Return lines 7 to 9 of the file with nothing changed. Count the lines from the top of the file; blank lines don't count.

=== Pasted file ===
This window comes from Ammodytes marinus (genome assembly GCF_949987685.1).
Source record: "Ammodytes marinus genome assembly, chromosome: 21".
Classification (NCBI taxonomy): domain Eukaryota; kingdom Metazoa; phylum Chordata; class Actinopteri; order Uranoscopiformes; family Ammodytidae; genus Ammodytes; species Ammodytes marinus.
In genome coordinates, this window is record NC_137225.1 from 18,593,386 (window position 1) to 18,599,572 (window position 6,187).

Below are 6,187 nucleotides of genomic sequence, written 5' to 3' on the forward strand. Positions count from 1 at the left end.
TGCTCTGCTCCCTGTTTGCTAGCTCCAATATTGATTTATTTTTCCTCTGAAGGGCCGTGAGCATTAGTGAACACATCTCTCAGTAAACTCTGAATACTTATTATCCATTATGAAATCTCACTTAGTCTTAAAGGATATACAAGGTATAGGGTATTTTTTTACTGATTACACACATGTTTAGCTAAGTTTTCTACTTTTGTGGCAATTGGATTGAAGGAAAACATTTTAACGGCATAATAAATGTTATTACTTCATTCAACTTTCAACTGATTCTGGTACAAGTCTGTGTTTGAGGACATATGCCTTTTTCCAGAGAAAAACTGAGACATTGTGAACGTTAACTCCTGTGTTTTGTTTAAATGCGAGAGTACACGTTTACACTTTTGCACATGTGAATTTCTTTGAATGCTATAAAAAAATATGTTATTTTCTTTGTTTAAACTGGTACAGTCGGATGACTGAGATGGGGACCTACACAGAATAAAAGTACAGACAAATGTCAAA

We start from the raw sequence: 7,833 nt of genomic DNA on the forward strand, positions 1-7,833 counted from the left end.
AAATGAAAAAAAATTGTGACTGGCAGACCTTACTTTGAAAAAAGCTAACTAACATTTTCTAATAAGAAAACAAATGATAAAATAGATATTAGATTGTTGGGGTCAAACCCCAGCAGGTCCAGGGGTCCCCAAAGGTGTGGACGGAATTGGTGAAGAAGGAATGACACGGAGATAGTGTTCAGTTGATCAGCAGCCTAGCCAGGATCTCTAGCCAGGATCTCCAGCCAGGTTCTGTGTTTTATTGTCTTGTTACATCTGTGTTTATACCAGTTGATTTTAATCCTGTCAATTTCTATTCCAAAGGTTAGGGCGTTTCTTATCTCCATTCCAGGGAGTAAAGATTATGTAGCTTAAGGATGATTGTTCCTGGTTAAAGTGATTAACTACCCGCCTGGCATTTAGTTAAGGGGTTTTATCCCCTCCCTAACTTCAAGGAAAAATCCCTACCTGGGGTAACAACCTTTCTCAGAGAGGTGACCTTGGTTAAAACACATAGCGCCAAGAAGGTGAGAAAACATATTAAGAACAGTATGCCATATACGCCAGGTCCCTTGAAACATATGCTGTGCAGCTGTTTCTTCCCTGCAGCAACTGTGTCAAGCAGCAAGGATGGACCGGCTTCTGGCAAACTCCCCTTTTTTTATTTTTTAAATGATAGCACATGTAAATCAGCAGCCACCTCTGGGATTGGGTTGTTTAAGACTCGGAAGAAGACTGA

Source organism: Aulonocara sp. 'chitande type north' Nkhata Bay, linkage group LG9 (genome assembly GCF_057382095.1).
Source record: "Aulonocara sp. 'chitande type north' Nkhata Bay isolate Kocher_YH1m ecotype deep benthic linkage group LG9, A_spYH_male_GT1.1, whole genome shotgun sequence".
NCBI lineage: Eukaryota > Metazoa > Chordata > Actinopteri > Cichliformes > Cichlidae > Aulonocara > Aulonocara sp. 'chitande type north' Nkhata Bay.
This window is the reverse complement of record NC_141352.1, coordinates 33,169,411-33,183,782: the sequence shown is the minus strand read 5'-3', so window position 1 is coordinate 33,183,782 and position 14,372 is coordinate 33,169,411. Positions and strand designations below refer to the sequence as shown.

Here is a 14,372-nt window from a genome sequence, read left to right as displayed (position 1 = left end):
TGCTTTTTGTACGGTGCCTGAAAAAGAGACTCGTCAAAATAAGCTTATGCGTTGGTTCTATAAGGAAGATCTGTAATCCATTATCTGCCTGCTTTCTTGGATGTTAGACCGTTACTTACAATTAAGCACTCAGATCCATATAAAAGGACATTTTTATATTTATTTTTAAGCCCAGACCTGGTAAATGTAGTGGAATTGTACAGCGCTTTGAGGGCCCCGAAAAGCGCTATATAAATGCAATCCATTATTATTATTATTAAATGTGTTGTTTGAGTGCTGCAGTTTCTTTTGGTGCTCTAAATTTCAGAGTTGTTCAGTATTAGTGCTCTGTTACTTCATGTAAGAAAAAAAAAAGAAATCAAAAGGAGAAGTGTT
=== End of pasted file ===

We start from the raw sequence: 7,833 nt of genomic DNA on the forward strand, positions 1-7,833 counted from the left end.
AAATGAAAAAAAATTGTGACTGGCAGACCTTACTTTGAAAAAAGCTAACTAACATTTTCTAATAAGAAAACAAATGATAAAATAGATATTAGATTGTTGGGGTCAAACCCCAGCAGGTCCAGGGGTCCCCAAAGGTGTGGACGGAATTGGTGAAGAAGGAATGACACGGAGATAGTGTTCAGTTGATCAGCAGCCTAGCCAGGATCTCTAGCCAGGATCTCCAGCCAGGTTCTGTGTTTTATTGTCTTGTTACATCTGTGTTTATACCAGTTGATTTTAATCCTGTCAATTTCTATTCCAAAGGTTAGGGCGTTTCTTATCTCCATTCCAGGGAGTAAAGATTATGTAGCTTAAGGATGATTGTTCCTGGTTAAAGTGATTAACTACCCGCCTGGCATTTAGTTAAGGGGTTTTATCCCCTCCCTAACTTCAAGGAAAAATCCCTACCTGGGGTAACAACCTTTCTCAGAGAGGTGACCTTGGTTAAAACACATAGCGCCAAGAAGGTGAGAAAACATATTAAGAACAGTATGCCATATACGCCAGGTCCCTTGAAACATATGCTGTGCAGCTGTTTCTTCCCTGCAGCAACTGTGTCAAGCAGCAAGGATGGACCGGCTTCTGGCAAACTCCCCTTTTTTTATTTTTTAAATGATAGCACATGTAAATCAGCAGCCACCTCTGGGATTGGGTTGTTTAAGACTCGGAAGAAGACTGA

Source organism: Aulonocara sp. 'chitande type north' Nkhata Bay, linkage group LG9 (genome assembly GCF_057382095.1).